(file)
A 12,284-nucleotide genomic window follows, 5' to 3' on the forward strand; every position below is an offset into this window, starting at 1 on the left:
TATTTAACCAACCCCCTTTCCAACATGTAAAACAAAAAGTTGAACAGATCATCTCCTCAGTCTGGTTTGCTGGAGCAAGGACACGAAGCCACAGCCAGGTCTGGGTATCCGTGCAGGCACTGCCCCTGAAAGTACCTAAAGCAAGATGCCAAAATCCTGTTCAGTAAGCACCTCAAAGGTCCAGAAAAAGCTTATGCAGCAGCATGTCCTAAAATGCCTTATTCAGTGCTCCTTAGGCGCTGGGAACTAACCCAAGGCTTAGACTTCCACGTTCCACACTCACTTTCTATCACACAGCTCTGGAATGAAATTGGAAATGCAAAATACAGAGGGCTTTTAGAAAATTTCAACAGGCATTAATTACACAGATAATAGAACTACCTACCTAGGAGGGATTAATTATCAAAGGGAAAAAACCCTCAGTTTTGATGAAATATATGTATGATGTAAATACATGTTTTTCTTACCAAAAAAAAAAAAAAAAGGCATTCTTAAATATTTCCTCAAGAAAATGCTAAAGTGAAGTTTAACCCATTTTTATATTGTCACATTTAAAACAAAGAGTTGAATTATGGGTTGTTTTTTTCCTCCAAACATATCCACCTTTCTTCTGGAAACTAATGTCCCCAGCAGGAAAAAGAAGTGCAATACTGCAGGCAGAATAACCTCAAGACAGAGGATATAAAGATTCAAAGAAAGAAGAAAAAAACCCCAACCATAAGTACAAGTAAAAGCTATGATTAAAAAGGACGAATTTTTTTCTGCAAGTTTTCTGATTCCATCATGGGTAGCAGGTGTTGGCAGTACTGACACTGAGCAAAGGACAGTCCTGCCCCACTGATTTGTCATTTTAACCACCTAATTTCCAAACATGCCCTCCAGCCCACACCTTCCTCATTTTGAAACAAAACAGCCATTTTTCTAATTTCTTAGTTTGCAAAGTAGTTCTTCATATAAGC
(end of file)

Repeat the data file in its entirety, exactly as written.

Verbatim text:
A 12,284-nucleotide genomic window follows, 5' to 3' on the forward strand; every position below is an offset into this window, starting at 1 on the left:
TATTTAACCAACCCCCTTTCCAACATGTAAAACAAAAAGTTGAACAGATCATCTCCTCAGTCTGGTTTGCTGGAGCAAGGACACGAAGCCACAGCCAGGTCTGGGTATCCGTGCAGGCACTGCCCCTGAAAGTACCTAAAGCAAGATGCCAAAATCCTGTTCAGTAAGCACCTCAAAGGTCCAGAAAAAGCTTATGCAGCAGCATGTCCTAAAATGCCTTATTCAGTGCTCCTTAGGCGCTGGGAACTAACCCAAGGCTTAGACTTCCACGTTCCACACTCACTTTCTATCACACAGCTCTGGAATGAAATTGGAAATGCAAAATACAGAGGGCTTTTAGAAAATTTCAACAGGCATTAATTACACAGATAATAGAACTACCTACCTAGGAGGGATTAATTATCAAAGGGAAAAAACCCTCAGTTTTGATGAAATATATGTATGATGTAAATACATGTTTTTCTTACCAAAAAAAAAAAAAAAAGGCATTCTTAAATATTTCCTCAAGAAAATGCTAAAGTGAAGTTTAACCCATTTTTATATTGTCACATTTAAAACAAAGAGTTGAATTATGGGTTGTTTTTTTCCTCCAAACATATCCACCTTTCTTCTGGAAACTAATGTCCCCAGCAGGAAAAAGAAGTGCAATACTGCAGGCAGAATAACCTCAAGACAGAGGATATAAAGATTCAAAGAAAGAAGAAAAAAACCCCAACCATAAGTACAAGTAAAAGCTATGATTAAAAAGGACGAATTTTTTTCTGCAAGTTTTCTGATTCCATCATGGGTAGCAGGTGTTGGCAGTACTGACACTGAGCAAAGGACAGTCCTGCCCCACTGATTTGTCATTTTAACCACCTAATTTCCAAACATGCCCTCCAGCCCACACCTTCCTCATTTTGAAACAAAACAGCCATTTTTCTAATTTCTTAGTTTGCAAAGTAGTTCTTCATATAAGC